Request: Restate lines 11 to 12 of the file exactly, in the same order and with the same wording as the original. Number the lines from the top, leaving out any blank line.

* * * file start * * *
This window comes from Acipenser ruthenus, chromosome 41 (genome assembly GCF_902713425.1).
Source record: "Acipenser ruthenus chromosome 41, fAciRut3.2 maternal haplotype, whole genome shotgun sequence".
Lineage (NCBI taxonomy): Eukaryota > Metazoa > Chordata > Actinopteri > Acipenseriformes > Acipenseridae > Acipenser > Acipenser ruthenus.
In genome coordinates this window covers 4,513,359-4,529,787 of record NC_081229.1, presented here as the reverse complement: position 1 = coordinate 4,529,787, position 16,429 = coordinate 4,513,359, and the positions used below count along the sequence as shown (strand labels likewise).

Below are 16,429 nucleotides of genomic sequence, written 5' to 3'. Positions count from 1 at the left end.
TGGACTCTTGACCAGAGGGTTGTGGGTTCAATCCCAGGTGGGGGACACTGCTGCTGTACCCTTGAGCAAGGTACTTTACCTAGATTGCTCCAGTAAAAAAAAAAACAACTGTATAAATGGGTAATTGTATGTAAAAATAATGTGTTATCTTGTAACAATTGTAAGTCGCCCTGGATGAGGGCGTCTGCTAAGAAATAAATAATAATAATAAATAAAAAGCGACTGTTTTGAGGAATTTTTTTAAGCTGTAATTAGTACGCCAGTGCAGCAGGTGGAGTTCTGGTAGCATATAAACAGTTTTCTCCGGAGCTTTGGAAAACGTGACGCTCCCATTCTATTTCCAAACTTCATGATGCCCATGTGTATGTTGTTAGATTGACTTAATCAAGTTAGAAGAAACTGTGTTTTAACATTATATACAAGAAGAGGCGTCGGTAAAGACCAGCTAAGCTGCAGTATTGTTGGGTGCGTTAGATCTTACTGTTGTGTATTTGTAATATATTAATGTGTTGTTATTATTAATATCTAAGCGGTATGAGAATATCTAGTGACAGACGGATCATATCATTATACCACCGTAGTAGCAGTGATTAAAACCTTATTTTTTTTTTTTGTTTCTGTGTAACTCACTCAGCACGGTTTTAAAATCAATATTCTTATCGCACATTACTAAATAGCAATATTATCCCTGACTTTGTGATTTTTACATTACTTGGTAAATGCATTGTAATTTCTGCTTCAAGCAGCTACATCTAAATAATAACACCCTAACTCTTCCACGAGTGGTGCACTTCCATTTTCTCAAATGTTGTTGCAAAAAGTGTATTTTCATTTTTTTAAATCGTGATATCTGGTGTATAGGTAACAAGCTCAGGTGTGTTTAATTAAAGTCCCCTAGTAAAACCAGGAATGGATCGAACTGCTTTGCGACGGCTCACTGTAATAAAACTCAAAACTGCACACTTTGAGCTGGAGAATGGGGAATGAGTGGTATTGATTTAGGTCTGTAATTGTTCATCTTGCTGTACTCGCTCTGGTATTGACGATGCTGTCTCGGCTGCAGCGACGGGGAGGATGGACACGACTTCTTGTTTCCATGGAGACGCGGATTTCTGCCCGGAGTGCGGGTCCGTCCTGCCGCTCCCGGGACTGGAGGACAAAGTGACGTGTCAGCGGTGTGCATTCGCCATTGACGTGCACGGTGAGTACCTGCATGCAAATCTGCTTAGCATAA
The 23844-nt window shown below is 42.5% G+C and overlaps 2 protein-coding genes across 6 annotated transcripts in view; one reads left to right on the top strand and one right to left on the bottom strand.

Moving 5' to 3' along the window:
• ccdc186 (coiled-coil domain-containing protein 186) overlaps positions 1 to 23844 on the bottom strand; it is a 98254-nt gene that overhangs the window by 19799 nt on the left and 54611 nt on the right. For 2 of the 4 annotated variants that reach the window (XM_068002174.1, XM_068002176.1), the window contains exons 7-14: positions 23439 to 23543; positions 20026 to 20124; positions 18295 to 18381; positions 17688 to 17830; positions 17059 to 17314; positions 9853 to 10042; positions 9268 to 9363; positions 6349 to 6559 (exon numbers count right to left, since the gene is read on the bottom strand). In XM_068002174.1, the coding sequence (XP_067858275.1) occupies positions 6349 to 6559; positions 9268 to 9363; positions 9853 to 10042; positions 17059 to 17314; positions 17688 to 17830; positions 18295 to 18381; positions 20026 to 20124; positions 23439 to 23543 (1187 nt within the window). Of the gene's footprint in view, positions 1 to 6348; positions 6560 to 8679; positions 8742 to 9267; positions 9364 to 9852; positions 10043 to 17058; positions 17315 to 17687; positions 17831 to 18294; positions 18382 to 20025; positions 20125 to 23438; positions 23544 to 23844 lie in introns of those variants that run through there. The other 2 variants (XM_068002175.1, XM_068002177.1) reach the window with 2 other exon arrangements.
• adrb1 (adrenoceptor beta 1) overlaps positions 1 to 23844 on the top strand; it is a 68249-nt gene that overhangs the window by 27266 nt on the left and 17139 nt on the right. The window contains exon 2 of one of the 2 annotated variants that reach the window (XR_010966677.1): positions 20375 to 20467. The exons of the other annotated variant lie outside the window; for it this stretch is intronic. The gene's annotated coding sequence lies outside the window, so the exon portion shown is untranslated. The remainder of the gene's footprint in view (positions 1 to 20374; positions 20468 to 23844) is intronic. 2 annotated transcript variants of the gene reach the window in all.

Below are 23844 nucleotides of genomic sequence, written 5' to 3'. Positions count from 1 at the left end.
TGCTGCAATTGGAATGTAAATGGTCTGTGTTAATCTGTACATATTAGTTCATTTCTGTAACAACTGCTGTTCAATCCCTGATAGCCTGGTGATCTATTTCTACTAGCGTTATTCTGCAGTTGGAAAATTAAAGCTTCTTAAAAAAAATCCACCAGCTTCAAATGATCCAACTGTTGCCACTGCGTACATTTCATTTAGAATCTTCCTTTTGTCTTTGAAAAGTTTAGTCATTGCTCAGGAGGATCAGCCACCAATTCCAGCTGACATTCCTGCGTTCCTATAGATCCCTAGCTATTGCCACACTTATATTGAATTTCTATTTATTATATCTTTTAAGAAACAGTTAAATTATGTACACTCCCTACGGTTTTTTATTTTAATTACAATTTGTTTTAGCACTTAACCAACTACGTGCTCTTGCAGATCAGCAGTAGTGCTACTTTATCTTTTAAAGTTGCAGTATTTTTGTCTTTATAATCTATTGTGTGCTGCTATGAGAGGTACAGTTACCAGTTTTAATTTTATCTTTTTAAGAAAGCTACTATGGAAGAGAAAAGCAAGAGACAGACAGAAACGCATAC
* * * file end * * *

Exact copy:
Below are 23844 nucleotides of genomic sequence, written 5' to 3'. Positions count from 1 at the left end.
TGCTGCAATTGGAATGTAAATGGTCTGTGTTAATCTGTACATATTAGTTCATTTCTGTAACAACTGCTGTTCAATCCCTGATAGCCTGGTGATCTATTTCTACTAGCGTTATTCTGCAGTTGGAAAATTAAAGCTTCTTAAAAAAAATCCACCAGCTTCAAATGATCCAACTGTTGCCACTGCGTACATTTCATTTAGAATCTTCCTTTTGTCTTTGAAAAGTTTAGTCATTGCTCAGGAGGATCAGCCACCAATTCCAGCTGACATTCCTGCGTTCCTATAGATCCCTAGCTATTGCCACACTTATATTGAATTTCTATTTATTATATCTTTTAAGAAACAGTTAAATTATGTACACTCCCTACGGTTTTTTATTTTAATTACAATTTGTTTTAGCACTTAACCAACTACGTGCTCTTGCAGATCAGCAGTAGTGCTACTTTATCTTTTAAAGTTGCAGTATTTTTGTCTTTATAATCTATTGTGTGCTGCTATGAGAGGTACAGTTACCAGTTTTAATTTTATCTTTTTAAGAAAGCTACTATGGAAGAGAAAAGCAAGAGACAGACAGAAACGCATAC